Boxes of Christmas cheer are being gathered for children in need around the world.
Operation Christmas Child is currently underway where people in the community can fill a shoebox with gifts that will be distributed to children living in poverty in West Africa, Costa Rica, Nicaragua and El Salvador.
Last year 4,496 boxes were put together throughout Maple Ridge and Pitt Meadows.
However, Barb Gustafson, coordinator of Operation Christmas Child for Ridge Meadows, is hesitant to have a goal this year because of the COVID-19 pandemic.
“You always try to exceed your goal, but because of the COVID we know that’s really disrupted a lot of people’s lives,” said Gustafson, adding that she is not expecting a large amount.
“I will be very happy if we get 3,000,” she said.
This year, members of Maple Ridge Baptist Church will be putting together 1,200 boxes. Last year they did 1,500 boxes, noted Gustafson.
Boxes can be picked up at either Dollar Tree in Maple Ridge – at 11932 207 St. or at Haney Place Mall.
Then they can be filled with items such as stuffed toys, pens, pencils, notepads, socks, soccer balls with pumps, skipping ropes, non-liquid person hygiene items like toothbrushes and soap or anything else that can fit into the box.
In Maple Ridge and Pitt Meadows volunteers have been working hard all year to make hand-made items for the boxes, explained Gustafson. Items like crocheted soap bags that also serve as a wash cloths, and felt animal stuffies in the shape of kittens, dinosaurs, butterflies, elephants and puppies.
Also a group of volunteers have put together sanitary kits for older girls, aged 10 to 14.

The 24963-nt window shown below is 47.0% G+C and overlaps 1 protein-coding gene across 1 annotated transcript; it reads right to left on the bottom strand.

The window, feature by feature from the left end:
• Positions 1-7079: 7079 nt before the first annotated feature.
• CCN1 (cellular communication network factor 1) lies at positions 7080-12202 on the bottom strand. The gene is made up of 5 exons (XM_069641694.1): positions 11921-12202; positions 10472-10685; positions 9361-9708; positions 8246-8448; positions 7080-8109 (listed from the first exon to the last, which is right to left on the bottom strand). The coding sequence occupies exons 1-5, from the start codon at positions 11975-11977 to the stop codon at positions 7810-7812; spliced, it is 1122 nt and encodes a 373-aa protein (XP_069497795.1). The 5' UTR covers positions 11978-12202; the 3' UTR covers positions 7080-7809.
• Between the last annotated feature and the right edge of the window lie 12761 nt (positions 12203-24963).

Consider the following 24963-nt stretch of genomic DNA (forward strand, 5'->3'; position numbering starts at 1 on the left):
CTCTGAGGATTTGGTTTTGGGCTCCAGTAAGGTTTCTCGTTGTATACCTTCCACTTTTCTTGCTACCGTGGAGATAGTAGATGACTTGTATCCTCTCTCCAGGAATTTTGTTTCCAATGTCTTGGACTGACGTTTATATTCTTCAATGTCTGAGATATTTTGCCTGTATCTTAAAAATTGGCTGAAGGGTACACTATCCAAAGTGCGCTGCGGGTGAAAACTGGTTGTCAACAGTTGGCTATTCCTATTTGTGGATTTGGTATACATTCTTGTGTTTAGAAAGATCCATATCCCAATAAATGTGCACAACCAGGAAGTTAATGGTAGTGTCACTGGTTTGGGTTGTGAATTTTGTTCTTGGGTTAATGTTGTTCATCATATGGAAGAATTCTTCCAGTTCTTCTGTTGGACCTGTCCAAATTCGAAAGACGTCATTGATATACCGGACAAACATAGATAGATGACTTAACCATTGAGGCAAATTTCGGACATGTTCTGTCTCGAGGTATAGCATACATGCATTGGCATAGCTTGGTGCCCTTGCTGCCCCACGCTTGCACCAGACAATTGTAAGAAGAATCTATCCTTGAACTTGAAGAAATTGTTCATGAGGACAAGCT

“Because some girls can’t go to school when they get their period,” noted Gustafson.
“Having this kit allows them to still go to school and have something that is useful to them,” she added.
Gustafson is quick to point out that there are items that are not allowed in the shoe boxes including: toothpaste; any liquids; candy; used or damaged items; war-related items like toy guns, knives or military figures; food or powdered drink mixes; lotions; medications or vitamins; breakable items; or aerosol cans.
Gustafson has been working with Operation Christmas Child since 2000 and has been on four trips to hand out boxes.
During these trips she would often hear people say that they can’t believe somebody from so far away would think about them and care about them.
She loves helping the children.
“Giving them a measure of happiness, especially so they don’t feel forgotten,” she said.
She is also constantly touched by generosity in the community. One man, in particular, who came into the drop-off centre last year, who could only afford to donate 25 cents to the cause after he learned what they were doing.
“He insisted that we take this coin for the children,” explained Gustafson, even though it was all the money he had.
“Just the whole meaning behind that was so touching to us,” she said.
Since 1993, and regardless of race or religion, Operation Christmas Child has given over 167 million gift-filled shoeboxes to children living in poverty, war, famine and disease in more than 160 countries, added Gustafson.
According to their website, Samaritan’s Purse is a nondenominational evangelical Christian organization that provides spiritual and physical aid to hurting people around the world. Since 1970, the organization has helped meet needs of people who are victims of war, poverty, natural disasters, disease, and famine, “with the purpose of sharing God’s love through His Son, Jesus Christ”.
This year boxes can be dropped off at Maple Ridge Baptist Church at 222 Street and Lougheed Hwy. from 10 a.m. to 4 p.m. from Nov. 16-22.
In order to protect people during the pandemic, it will be a drive-by drop-off event where volunteers will unload the boxes from the cars, so donors don’t have to exit their vehicles.
The boxes will then be placed in cartons to be sent to Calgary where they will be processed before being sent to their destination countries.
For more information on what to include in a shoebox go to samaritanspurse.ca.